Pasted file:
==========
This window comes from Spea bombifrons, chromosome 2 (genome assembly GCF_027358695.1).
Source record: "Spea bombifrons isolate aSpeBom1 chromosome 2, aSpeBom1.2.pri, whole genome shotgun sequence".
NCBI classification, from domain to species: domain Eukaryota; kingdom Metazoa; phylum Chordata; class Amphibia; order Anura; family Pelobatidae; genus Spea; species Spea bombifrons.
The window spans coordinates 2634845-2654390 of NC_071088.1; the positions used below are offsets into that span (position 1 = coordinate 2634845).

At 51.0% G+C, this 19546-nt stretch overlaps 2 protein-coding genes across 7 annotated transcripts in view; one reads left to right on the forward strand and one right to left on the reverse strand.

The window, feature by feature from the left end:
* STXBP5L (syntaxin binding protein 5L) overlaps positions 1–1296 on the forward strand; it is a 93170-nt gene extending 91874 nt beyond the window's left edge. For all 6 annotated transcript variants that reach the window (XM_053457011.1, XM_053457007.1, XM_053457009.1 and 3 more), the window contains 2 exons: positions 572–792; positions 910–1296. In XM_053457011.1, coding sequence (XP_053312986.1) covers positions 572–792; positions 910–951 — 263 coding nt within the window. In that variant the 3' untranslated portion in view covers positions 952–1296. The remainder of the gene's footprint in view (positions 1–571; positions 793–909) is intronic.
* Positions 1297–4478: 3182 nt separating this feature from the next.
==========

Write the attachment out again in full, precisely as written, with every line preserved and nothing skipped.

This window comes from Spea bombifrons, chromosome 2 (genome assembly GCF_027358695.1).
Source record: "Spea bombifrons isolate aSpeBom1 chromosome 2, aSpeBom1.2.pri, whole genome shotgun sequence".
NCBI classification, from domain to species: domain Eukaryota; kingdom Metazoa; phylum Chordata; class Amphibia; order Anura; family Pelobatidae; genus Spea; species Spea bombifrons.
The window spans coordinates 2634845-2654390 of NC_071088.1; the positions used below are offsets into that span (position 1 = coordinate 2634845).

At 51.0% G+C, this 19546-nt stretch overlaps 2 protein-coding genes across 7 annotated transcripts in view; one reads left to right on the forward strand and one right to left on the reverse strand.

The window, feature by feature from the left end:
* STXBP5L (syntaxin binding protein 5L) overlaps positions 1–1296 on the forward strand; it is a 93170-nt gene extending 91874 nt beyond the window's left edge. For all 6 annotated transcript variants that reach the window (XM_053457011.1, XM_053457007.1, XM_053457009.1 and 3 more), the window contains 2 exons: positions 572–792; positions 910–1296. In XM_053457011.1, coding sequence (XP_053312986.1) covers positions 572–792; positions 910–951 — 263 coding nt within the window. In that variant the 3' untranslated portion in view covers positions 952–1296. The remainder of the gene's footprint in view (positions 1–571; positions 793–909) is intronic.
* Positions 1297–4478: 3182 nt separating this feature from the next.